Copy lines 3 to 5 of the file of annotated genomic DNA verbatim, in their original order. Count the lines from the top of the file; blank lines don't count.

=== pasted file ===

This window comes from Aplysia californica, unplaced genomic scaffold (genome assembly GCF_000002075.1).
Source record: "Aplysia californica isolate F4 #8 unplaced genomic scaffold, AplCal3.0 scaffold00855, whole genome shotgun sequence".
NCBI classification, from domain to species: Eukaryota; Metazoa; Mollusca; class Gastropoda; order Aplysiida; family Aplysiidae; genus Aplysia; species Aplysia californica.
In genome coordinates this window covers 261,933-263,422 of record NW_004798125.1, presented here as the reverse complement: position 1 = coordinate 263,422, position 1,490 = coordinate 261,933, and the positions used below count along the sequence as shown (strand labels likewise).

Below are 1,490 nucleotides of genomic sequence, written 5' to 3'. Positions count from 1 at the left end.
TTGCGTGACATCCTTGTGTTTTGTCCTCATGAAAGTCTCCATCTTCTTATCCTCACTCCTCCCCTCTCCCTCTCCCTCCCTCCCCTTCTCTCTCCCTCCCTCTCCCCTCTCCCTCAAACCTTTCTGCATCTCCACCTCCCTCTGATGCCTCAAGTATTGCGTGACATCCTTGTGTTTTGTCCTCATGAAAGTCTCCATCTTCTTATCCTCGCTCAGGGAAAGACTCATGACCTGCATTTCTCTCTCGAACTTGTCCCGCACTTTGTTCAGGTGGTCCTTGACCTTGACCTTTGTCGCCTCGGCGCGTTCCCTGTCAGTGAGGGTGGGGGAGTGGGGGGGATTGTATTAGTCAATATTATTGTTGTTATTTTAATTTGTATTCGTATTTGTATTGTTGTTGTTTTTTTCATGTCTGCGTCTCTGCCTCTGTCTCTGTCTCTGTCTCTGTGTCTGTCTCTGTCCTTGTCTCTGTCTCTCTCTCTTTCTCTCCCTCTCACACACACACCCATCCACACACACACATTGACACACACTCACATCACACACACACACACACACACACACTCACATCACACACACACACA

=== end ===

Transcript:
NCBI classification, from domain to species: Eukaryota; Metazoa; Mollusca; class Gastropoda; order Aplysiida; family Aplysiidae; genus Aplysia; species Aplysia californica.
In genome coordinates this window covers 261,933-263,422 of record NW_004798125.1, presented here as the reverse complement: position 1 = coordinate 263,422, position 1,490 = coordinate 261,933, and the positions used below count along the sequence as shown (strand labels likewise).

Below are 1,490 nucleotides of genomic sequence, written 5' to 3'. Positions count from 1 at the left end.